On October 27, The Center for Jewish Studies at Wesleyan University hosted best-selling Israeli writer, Eshkol Nevo, as part of the 15th Annual Series Contemporary Israeli Voices, 2017. During his presentation Three Floors Up: A Tel Aviv Story, Eshkol Nevo read to the audience excerpts from his most recent novel Three Floors Up. The novel was just translated into English and Wesleyan University was the first stop in Nevo’s tour. The audience was surprised to find out that Middletown and one of his fictitious characters, a university professor, was part of the story. All copies were sold and signed by the author. Audience members inquired regarding the author’s successful creative writing workshops in Israel and abroad. The following day, Eshkol Nevo visited Hebrew classes and answered creatively students’ creative questions. The successful visit, the second one (the first one was in 2011), left the audience waiting impatiently to his next visit.
Mazal Tov to Ruth Nisse, a faculty member in the Center for Jewish Studies, who was promoted to Professor of English. Professor Nisse is a scholar of medieval literature. Her recent book, Jacob’s Shipwreck: Diaspora and Translation in Jewish-Christian Relations in Medieval England (Cornell University Press, 2017), introduces a new approach to ideas of Jewish Diaspora in medieval Western Europe based on an examination of the transmission and reception of Hebrew and Latin post-biblical literature.
The Center for Jewish Studies congratulates its students for their academic excellence. Zachary Mauer is the recipient of the Needler Prize for excellence in Judaic Studies and Hebrew. Zach will be graduating this year with the Certificate for Jewish and Israel Studies. He has completed numerous courses in Jewish Studies taught by Wesleyan faculty as well as scholars in residence. In addition, Zachary has completed the Hebrew program and took the additional Advanced Hebrew Tutorial.
Two other seniors have won the Scott Prize for excellence in Hebrew: Isabel Fattal and Jared Fineberg. Both Isabel and Jared have successfully completed the Hebrew program.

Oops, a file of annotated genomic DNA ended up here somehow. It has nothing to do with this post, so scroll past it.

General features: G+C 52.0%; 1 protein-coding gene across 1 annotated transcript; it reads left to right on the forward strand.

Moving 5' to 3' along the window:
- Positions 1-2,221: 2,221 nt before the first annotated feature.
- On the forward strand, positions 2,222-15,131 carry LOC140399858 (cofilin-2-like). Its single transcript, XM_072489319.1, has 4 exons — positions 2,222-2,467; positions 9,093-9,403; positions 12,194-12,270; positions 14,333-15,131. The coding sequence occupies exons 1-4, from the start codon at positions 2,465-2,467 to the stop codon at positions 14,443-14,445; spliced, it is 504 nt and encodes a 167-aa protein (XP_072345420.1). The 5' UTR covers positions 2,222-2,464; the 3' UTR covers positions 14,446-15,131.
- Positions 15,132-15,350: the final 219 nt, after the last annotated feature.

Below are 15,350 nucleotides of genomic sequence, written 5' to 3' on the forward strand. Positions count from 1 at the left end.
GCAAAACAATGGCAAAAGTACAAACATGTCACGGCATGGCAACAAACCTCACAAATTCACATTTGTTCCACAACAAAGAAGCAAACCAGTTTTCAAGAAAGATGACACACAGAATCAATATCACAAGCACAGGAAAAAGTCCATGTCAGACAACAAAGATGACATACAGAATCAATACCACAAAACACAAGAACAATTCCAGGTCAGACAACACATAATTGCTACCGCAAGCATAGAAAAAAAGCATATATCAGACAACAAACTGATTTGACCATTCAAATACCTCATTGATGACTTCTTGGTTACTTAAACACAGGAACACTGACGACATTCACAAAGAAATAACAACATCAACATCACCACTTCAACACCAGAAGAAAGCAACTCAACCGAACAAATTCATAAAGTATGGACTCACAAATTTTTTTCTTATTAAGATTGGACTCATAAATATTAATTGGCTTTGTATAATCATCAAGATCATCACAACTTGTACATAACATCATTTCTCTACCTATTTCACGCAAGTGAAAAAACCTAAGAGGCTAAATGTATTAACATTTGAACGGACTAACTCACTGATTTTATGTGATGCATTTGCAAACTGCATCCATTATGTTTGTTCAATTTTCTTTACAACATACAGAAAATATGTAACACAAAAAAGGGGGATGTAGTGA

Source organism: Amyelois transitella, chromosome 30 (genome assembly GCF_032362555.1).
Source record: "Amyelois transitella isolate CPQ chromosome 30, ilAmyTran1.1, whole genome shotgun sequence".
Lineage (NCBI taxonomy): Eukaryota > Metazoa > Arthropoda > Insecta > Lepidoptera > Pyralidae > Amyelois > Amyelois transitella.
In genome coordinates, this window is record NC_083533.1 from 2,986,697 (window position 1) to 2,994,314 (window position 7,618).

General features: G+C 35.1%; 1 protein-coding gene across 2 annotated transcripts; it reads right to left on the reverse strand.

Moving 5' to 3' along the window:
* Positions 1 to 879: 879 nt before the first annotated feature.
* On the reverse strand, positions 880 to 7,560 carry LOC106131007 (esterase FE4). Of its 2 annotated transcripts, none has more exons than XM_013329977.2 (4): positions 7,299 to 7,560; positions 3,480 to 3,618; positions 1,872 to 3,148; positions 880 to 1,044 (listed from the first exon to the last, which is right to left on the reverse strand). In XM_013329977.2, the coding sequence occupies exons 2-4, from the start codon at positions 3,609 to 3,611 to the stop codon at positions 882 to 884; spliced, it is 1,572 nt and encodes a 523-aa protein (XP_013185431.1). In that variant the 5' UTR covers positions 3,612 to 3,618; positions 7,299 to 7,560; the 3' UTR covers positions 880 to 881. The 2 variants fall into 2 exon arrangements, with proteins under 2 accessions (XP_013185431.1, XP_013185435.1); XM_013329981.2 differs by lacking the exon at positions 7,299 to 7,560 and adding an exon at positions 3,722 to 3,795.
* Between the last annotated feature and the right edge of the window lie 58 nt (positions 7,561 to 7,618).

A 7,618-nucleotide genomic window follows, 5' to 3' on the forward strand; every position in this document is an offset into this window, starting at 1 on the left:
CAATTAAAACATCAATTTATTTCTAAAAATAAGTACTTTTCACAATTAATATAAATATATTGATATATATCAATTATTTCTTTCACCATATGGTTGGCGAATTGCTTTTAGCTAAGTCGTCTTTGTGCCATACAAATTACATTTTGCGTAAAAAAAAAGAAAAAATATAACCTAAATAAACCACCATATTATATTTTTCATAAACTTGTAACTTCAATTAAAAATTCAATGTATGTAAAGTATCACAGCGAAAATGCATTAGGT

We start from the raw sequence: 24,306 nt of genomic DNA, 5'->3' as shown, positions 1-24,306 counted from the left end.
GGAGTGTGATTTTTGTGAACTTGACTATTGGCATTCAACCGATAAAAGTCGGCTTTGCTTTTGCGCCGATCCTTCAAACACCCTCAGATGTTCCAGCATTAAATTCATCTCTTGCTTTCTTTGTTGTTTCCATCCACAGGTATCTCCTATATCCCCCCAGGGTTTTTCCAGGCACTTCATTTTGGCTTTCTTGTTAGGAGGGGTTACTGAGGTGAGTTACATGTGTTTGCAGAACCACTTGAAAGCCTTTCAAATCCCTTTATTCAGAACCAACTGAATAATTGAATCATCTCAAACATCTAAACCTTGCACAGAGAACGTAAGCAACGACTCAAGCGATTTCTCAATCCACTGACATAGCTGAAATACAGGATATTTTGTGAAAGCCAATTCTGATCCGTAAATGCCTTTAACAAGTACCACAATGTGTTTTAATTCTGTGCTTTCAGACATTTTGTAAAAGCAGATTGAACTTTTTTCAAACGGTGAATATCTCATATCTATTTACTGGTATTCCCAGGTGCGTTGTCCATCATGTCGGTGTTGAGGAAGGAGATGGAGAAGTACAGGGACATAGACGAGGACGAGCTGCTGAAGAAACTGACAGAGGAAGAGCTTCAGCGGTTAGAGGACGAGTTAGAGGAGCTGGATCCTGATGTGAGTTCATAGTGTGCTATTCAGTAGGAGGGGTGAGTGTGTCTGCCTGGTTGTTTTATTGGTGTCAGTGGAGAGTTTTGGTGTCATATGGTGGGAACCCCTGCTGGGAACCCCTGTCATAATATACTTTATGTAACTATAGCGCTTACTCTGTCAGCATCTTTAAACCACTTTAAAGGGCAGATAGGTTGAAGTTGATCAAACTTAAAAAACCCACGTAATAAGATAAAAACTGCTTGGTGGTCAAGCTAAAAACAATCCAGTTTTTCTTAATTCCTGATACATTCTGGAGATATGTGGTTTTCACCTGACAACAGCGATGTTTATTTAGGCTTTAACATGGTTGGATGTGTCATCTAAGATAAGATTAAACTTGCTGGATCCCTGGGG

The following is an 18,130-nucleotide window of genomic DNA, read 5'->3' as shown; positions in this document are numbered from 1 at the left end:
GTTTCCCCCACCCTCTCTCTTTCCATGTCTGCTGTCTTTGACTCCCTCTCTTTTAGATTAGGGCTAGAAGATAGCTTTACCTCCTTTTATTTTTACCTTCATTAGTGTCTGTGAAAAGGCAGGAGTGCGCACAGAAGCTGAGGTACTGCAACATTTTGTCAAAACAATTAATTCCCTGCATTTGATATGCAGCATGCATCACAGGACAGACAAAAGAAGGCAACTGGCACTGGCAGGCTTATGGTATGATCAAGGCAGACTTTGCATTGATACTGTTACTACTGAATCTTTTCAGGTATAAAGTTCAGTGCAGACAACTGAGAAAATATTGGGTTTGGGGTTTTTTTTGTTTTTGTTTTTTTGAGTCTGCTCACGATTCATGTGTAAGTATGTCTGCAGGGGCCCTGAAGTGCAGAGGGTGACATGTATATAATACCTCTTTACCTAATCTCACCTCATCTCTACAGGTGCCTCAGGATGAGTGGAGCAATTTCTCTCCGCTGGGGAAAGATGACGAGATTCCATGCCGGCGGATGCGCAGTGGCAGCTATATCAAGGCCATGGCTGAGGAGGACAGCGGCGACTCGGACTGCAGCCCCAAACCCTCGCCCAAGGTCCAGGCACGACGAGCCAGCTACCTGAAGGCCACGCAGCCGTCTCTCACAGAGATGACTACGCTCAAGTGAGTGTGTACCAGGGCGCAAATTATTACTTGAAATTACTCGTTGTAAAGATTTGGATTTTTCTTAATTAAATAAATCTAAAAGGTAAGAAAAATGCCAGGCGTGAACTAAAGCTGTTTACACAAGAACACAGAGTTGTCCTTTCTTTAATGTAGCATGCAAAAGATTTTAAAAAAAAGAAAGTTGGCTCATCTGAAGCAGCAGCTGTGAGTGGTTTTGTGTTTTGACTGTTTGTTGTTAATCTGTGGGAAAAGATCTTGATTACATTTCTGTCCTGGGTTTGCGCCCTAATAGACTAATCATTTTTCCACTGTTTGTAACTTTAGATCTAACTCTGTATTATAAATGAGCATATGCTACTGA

On behalf of the Center for Jewish Studies and the Hebrew program, I would like to wish our graduating seniors BEHATZLACHA, good luck, in their new path in life. We will miss their enthusiasm, creativity and commitment but know that they will be as successful in their new chapter in life as much as they were successful in their academic life.
Sarah Wildman ’88, an award-winning writer and regular contributor to the New York Times, presented the 36th Annual Samuel and Dorothy Frankel Memorial Lecture on April 5, in the Daniel Family Common at Usdan University Center. The event was sponsored by the Center for Jewish Studies and organized by Dalit Katz, director of the center.
Wildman spoke on what she’d learned about the Holocaust in writing Paper Love: Searching for the Girl my Grandfather Left Behind (Riverhead Penguin, 2014).
On September 20, the Center for Jewish Studies at Wesleyan University will host an evening with the internationally renowned writer Etgar Keret, a past Visiting Distinguished Professor and a frequent guest of Wesleyan University. The event will take place at the Goldsmith Family Cinema at Wesleyan University (301 Washington Terrace, Middletown, CT) at 8 P.M. The evening will start with a screening of the movie Etgar Keret: What Kind of Animal Are You. The movie will be introduced by Etgar Keret. In addition, Etgar Keret will read from his latest memoir The Seven Good Years. Audience will have the opportunity to engage in conversation with Etgar Keret during the question/answer session. The event is free and open to the public and is part of the annual series Contemporary Israeli Voices organized by Professor Katz, Director of the Center for Jewish Studies.